Offenders at greater risk of re-offending – those with multiple victims or incidents of child molestations – are classified as either Level 2 or Level 3. They remain on the public registry for life. Judges determine these classifications at hearings following convictions.
Yet there is still concern that names are coming off the registry.
“I know on our list of Level 1s, there are some I am more concerned about recommitting crimes than others,” Cheektowaga Detective Lt. Ken Rusin said. “My opinion comes from interviews with them and reports I’ve received about their activities and from their original crimes. We definitely keep a closer eye on some Level 1s than other Level 1s, but we’re also watching the Level 2s and Level 3s.”
Others say listing the names of any individual convicted of a sex crime on the registry is an asset in protecting children.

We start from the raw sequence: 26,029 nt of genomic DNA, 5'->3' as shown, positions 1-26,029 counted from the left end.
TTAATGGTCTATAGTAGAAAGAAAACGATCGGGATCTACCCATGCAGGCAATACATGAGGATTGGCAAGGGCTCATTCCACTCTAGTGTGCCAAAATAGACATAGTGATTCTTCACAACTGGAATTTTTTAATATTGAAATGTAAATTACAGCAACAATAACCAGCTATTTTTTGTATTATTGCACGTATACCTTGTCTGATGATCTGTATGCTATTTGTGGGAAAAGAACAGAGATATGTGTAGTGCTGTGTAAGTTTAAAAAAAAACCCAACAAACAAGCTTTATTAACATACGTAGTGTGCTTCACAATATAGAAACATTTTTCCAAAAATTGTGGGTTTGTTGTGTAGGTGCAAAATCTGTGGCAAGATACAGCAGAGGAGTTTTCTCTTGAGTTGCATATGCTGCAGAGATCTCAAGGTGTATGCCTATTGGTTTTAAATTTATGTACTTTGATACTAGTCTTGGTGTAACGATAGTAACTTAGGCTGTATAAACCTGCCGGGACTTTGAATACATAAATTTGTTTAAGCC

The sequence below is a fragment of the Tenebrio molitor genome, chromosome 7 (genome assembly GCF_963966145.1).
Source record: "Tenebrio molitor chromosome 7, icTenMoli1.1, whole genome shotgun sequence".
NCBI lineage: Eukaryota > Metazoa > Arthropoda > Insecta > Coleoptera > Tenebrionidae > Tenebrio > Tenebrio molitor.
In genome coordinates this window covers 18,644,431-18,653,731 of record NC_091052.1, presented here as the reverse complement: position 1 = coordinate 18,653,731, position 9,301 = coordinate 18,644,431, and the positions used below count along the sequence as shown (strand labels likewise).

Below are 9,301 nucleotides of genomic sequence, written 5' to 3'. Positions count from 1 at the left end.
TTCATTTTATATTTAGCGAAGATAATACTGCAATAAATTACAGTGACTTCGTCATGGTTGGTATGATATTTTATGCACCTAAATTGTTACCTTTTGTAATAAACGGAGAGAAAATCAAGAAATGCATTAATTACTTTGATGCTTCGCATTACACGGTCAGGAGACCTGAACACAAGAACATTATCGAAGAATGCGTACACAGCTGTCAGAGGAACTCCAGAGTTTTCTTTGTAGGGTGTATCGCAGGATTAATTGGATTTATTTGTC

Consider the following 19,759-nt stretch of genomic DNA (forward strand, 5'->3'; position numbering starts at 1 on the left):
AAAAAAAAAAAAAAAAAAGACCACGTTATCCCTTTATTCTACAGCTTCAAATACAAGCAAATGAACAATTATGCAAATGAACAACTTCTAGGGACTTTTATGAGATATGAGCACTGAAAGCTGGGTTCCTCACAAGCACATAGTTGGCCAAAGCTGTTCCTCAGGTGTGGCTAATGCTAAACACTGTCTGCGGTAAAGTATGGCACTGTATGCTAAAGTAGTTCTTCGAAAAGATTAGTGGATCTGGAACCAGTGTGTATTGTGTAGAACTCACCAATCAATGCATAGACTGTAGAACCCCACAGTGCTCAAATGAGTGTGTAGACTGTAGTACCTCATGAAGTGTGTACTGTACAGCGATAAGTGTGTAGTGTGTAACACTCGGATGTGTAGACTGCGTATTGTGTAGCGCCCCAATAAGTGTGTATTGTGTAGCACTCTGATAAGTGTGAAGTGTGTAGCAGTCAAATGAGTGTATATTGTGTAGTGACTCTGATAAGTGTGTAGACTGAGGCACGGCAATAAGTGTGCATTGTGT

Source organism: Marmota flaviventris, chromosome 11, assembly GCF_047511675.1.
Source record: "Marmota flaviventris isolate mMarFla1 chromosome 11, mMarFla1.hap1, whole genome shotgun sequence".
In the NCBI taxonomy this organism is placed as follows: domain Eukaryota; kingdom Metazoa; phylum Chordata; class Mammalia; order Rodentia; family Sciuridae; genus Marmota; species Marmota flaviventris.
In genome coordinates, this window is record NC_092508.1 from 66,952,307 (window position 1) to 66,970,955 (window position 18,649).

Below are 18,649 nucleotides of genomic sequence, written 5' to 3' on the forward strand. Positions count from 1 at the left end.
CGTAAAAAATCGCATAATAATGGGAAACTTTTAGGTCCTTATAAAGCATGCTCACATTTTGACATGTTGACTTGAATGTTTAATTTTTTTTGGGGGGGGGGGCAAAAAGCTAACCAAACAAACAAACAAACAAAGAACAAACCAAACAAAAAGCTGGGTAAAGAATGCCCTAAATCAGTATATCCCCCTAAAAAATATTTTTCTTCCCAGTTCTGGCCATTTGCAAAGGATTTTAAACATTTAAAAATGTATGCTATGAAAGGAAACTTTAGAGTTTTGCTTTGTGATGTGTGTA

“I think the more information the public has, the better,” said Judith G. Olin, director of the Child Advocacy Center, a program at Child & Adolescent Treatment Services. “In 90 percent of child sexual abuse cases, the offender is known to the family. However, it’s possible that maybe a seemingly friendly neighbor or relative may be a sex offender and a family may not know it.”
Level 1 perspective
Mark said he takes responsibility for viewing child pornography.
But he also says that not all sex offenders are the same.